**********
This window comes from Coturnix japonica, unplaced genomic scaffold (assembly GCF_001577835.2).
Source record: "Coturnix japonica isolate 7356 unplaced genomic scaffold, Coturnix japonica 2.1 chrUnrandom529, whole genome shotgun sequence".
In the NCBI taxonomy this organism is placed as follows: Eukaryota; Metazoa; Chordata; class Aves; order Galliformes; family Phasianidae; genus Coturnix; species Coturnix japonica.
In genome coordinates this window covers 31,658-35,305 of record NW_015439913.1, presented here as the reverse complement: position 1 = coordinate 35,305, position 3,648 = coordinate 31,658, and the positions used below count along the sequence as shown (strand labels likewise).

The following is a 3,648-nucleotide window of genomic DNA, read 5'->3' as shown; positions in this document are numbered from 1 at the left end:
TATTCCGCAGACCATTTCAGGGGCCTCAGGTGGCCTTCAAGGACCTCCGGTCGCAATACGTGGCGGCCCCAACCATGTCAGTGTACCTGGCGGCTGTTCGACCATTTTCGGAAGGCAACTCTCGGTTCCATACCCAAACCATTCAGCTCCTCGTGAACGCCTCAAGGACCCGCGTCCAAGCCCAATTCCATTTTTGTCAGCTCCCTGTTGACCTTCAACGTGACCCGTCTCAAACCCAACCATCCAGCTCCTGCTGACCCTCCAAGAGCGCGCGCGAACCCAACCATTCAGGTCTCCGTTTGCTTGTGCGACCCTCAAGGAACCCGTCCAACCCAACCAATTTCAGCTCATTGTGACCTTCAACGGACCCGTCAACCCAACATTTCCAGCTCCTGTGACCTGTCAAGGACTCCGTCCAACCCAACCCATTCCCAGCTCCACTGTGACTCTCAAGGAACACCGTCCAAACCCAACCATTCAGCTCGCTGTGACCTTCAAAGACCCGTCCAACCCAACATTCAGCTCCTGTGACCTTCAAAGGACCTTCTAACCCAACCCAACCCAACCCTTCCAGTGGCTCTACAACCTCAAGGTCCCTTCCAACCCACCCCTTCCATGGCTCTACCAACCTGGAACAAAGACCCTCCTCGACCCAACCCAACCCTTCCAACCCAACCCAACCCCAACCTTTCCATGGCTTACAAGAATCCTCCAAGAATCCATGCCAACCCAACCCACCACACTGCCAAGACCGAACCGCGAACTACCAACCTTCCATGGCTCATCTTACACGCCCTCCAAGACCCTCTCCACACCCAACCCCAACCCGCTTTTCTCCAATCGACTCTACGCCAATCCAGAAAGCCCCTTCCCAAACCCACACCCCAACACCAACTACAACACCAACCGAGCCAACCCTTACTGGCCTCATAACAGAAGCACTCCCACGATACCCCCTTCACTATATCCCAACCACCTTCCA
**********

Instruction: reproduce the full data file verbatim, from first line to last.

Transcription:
This window comes from Coturnix japonica, unplaced genomic scaffold (assembly GCF_001577835.2).
Source record: "Coturnix japonica isolate 7356 unplaced genomic scaffold, Coturnix japonica 2.1 chrUnrandom529, whole genome shotgun sequence".
In the NCBI taxonomy this organism is placed as follows: Eukaryota; Metazoa; Chordata; class Aves; order Galliformes; family Phasianidae; genus Coturnix; species Coturnix japonica.
In genome coordinates this window covers 31,658-35,305 of record NW_015439913.1, presented here as the reverse complement: position 1 = coordinate 35,305, position 3,648 = coordinate 31,658, and the positions used below count along the sequence as shown (strand labels likewise).

The following is a 3,648-nucleotide window of genomic DNA, read 5'->3' as shown; positions in this document are numbered from 1 at the left end:
TATTCCGCAGACCATTTCAGGGGCCTCAGGTGGCCTTCAAGGACCTCCGGTCGCAATACGTGGCGGCCCCAACCATGTCAGTGTACCTGGCGGCTGTTCGACCATTTTCGGAAGGCAACTCTCGGTTCCATACCCAAACCATTCAGCTCCTCGTGAACGCCTCAAGGACCCGCGTCCAAGCCCAATTCCATTTTTGTCAGCTCCCTGTTGACCTTCAACGTGACCCGTCTCAAACCCAACCATCCAGCTCCTGCTGACCCTCCAAGAGCGCGCGCGAACCCAACCATTCAGGTCTCCGTTTGCTTGTGCGACCCTCAAGGAACCCGTCCAACCCAACCAATTTCAGCTCATTGTGACCTTCAACGGACCCGTCAACCCAACATTTCCAGCTCCTGTGACCTGTCAAGGACTCCGTCCAACCCAACCCATTCCCAGCTCCACTGTGACTCTCAAGGAACACCGTCCAAACCCAACCATTCAGCTCGCTGTGACCTTCAAAGACCCGTCCAACCCAACATTCAGCTCCTGTGACCTTCAAAGGACCTTCTAACCCAACCCAACCCAACCCTTCCAGTGGCTCTACAACCTCAAGGTCCCTTCCAACCCACCCCTTCCATGGCTCTACCAACCTGGAACAAAGACCCTCCTCGACCCAACCCAACCCTTCCAACCCAACCCAACCCCAACCTTTCCATGGCTTACAAGAATCCTCCAAGAATCCATGCCAACCCAACCCACCACACTGCCAAGACCGAACCGCGAACTACCAACCTTCCATGGCTCATCTTACACGCCCTCCAAGACCCTCTCCACACCCAACCCCAACCCGCTTTTCTCCAATCGACTCTACGCCAATCCAGAAAGCCCCTTCCCAAACCCACACCCCAACACCAACTACAACACCAACCGAGCCAACCCTTACTGGCCTCATAACAGAAGCACTCCCACGATACCCCCTTCACTATATCCCAACCACCTTCCA